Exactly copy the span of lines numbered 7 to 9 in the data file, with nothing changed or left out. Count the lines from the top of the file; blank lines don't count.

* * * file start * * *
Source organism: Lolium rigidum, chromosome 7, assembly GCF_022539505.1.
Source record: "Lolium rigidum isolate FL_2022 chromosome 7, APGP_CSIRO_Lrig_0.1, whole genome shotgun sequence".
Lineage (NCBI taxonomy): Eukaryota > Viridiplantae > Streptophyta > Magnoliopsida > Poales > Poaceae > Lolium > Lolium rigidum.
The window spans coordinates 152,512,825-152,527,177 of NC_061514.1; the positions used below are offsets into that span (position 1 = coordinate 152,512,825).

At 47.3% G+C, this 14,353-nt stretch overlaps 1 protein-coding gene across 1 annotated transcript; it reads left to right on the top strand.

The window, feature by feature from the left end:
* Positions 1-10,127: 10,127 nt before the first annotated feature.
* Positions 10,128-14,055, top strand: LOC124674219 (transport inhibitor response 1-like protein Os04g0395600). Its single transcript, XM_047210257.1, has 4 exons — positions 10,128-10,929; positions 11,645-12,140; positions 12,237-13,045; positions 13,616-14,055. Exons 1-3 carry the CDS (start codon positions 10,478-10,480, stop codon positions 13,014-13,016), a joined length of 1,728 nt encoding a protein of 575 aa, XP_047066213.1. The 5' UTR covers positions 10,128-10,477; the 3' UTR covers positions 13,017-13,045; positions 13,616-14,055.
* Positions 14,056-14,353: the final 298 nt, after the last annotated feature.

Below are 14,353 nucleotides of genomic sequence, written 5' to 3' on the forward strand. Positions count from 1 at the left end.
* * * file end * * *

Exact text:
* Positions 1-10,127: 10,127 nt before the first annotated feature.
* Positions 10,128-14,055, top strand: LOC124674219 (transport inhibitor response 1-like protein Os04g0395600). Its single transcript, XM_047210257.1, has 4 exons — positions 10,128-10,929; positions 11,645-12,140; positions 12,237-13,045; positions 13,616-14,055. Exons 1-3 carry the CDS (start codon positions 10,478-10,480, stop codon positions 13,014-13,016), a joined length of 1,728 nt encoding a protein of 575 aa, XP_047066213.1. The 5' UTR covers positions 10,128-10,477; the 3' UTR covers positions 13,017-13,045; positions 13,616-14,055.
* Positions 14,056-14,353: the final 298 nt, after the last annotated feature.